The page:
Some people refer to disordered gambling as the “hidden addiction.” Unlike individuals that struggle with substance use disorders, problem gamblers often show no obvious physical signs or symptoms. On top of that, they may refuse to seek help out of shame or fear of judgment. Some people might not be able to admit to themselves that they have a gambling problem – even after they have lost all their savings due to excessive skill-based gambling in Atlantic City, NJ.
Thousands of NJ residents struggle with problem gambling every day. To help these individuals, the Council on Compulsive Gambling of New Jersey (CCGNJ) provides numerous programs and services designed to aid their recovery. People from Freehold, Monmouth, Marlboro Township, Atlantic City, and elsewhere throughout the state can easily access their resources. In the process, they will find support and treatment that can help them ultimately conquer this “hidden addiction” for good.
What Is Disordered Gambling?
Gambling disorder – frequently referred to as “gambling addiction” – refers to an almost uncontrollable urge to gamble, despite the consequences it has on one’s health, happiness, or financial security. Activities that involve gambling trigger the brain’s system in much the same way alcohol and drugs do. If left untreated, problem gambling can lead to bankruptcy, imprisonment, or even suicide.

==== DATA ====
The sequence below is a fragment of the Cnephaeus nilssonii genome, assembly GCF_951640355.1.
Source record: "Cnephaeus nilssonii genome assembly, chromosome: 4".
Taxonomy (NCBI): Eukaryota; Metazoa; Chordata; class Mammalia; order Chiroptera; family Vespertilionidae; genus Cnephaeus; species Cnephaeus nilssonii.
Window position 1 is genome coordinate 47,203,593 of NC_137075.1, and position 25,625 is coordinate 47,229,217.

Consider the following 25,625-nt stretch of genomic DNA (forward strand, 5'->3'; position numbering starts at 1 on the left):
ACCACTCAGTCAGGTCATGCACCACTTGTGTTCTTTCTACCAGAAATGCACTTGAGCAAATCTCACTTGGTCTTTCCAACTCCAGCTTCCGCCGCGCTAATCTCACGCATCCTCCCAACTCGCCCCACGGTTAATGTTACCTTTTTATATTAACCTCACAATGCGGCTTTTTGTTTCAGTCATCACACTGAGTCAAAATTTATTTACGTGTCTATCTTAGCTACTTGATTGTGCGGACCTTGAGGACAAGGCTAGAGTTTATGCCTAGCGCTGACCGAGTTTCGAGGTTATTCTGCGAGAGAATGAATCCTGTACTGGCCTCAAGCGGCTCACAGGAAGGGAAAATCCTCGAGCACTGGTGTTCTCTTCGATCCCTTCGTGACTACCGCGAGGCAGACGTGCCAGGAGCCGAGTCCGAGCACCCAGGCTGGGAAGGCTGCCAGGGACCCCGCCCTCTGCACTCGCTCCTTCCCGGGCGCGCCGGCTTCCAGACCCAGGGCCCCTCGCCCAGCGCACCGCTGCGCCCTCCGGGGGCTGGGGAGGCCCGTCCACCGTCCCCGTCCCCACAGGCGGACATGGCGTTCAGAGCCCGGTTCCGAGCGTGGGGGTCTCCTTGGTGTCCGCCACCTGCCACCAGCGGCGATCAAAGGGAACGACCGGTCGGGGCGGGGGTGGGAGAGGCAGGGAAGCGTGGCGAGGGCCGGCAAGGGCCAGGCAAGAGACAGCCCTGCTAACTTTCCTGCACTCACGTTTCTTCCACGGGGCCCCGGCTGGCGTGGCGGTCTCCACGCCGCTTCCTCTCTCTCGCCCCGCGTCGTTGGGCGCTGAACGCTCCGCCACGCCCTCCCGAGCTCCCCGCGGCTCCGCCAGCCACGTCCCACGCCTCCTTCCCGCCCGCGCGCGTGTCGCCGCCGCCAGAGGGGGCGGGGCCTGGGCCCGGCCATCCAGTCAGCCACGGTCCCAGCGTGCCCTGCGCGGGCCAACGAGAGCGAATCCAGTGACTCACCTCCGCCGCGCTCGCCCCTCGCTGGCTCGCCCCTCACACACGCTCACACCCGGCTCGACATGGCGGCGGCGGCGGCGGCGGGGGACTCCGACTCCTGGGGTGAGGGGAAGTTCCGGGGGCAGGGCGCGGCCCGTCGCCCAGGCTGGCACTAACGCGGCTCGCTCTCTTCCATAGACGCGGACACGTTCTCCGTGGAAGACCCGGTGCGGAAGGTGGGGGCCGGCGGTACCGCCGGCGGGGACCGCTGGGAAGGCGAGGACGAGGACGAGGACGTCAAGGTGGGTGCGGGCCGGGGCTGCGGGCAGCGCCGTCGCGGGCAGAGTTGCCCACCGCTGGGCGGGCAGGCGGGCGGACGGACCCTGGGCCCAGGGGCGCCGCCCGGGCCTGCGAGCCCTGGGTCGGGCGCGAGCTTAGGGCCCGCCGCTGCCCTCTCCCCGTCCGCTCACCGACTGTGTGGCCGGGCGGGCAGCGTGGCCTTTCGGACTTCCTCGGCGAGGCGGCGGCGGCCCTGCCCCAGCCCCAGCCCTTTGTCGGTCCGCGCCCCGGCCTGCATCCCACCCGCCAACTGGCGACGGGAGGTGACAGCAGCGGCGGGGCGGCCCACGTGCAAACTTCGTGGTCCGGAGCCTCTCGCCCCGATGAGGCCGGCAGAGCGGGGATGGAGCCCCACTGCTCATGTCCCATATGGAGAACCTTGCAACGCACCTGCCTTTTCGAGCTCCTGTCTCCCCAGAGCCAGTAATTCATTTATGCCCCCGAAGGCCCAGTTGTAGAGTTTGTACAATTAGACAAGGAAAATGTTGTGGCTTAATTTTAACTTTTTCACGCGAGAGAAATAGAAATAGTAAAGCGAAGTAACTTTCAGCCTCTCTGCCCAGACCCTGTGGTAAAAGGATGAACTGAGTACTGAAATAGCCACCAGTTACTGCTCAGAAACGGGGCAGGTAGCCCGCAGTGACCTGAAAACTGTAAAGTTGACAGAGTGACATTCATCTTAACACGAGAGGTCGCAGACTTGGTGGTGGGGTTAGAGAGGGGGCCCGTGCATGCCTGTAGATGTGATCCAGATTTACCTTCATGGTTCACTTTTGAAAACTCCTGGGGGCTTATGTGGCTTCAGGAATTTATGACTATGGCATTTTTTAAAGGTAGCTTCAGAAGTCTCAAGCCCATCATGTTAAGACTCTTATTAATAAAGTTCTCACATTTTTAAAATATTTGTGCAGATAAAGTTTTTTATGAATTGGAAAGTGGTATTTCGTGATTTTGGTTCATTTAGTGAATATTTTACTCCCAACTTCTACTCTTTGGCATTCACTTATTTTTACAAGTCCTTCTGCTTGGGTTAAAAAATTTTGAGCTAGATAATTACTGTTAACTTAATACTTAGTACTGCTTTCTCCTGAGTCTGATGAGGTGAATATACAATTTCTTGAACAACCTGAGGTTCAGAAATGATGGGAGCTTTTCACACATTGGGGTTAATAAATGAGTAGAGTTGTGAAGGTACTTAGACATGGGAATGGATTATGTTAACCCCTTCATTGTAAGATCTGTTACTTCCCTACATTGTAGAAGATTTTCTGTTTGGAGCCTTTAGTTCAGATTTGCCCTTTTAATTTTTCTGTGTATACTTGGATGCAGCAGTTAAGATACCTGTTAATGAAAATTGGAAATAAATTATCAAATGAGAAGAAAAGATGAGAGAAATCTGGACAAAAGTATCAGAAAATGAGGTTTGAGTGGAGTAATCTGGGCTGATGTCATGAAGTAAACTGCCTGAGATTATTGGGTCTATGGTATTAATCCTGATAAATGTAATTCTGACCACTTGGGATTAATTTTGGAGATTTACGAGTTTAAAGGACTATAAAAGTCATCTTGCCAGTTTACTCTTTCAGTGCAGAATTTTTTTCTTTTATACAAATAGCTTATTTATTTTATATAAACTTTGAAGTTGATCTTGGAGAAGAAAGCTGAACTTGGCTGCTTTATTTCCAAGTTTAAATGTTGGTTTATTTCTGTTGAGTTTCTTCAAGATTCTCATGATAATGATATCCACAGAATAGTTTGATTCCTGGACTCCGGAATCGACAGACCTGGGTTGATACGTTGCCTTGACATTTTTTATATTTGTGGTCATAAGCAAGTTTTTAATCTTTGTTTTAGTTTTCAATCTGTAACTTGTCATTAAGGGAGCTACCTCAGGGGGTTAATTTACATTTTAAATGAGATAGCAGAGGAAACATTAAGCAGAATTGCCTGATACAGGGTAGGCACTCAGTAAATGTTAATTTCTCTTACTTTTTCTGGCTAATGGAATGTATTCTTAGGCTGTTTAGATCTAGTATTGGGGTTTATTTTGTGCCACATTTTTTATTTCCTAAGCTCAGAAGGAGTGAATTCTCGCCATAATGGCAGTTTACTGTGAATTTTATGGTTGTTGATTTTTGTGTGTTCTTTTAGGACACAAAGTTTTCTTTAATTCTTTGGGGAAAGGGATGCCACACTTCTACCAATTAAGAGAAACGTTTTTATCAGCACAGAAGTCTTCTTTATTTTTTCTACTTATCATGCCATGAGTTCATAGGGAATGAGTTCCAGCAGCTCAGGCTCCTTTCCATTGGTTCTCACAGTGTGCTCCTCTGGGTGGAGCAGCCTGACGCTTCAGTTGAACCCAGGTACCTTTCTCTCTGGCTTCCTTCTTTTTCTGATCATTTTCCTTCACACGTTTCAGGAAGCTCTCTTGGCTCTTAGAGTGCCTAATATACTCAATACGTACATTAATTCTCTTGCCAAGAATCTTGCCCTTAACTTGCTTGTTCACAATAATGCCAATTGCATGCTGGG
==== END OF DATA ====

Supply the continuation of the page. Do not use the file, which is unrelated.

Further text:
Disordered gamblers can range from military veterans with a gambling problem in Freehold, NJ to elderly folks who spend their life savings on gambling in Monmouth, NJ. Anyone could potentially become a problem gambler; however, there are certain factors that can increase their vulnerability to such behavioral disorders. People with this disorder often use gambling as a respite from the symptoms of mood disorders like depression and anxiety. Others simply have a greater tendency towards disordered gambling due to genetics.
Problem gamblers tend to go to great lengths to hide their gambling activities from friends and family. They may start to act uncharacteristically. Feelings of shame may cause them to lie and jeopardize the trust in their relationships. They might be more irritable, restless, or depressed. Sometimes, disordered gamblers may even resort to fraud or theft in an attempt to cover up or undo the damage they have inflicted on their finances. No matter how hopeless or trapped they may feel, however, recovery is possible.
Treatment and Recovery
The CCGNJ can help disordered gamblers recover by referring them to professional counselors. Through therapy, people can get a better understanding of the factors that led to their behavior and develop better coping methods for their urges. We also help problem gamblers find local Gamblers Anonymous meetings in the state of NJ. At these meetings, people that struggle with disordered gambling can open up to each other and share their experiences as they support each other on their path to recovery.
If you or a loved one suspect that you may be struggling with the “hidden addiction,” call or text our free, confidential hotline, 800-GAMBLER. Whether you live in Atlantic City, Freehold, Marlboro Township, Monmouth, or elsewhere throughout the state, help is available. Reach out today for support, treatment, and hope.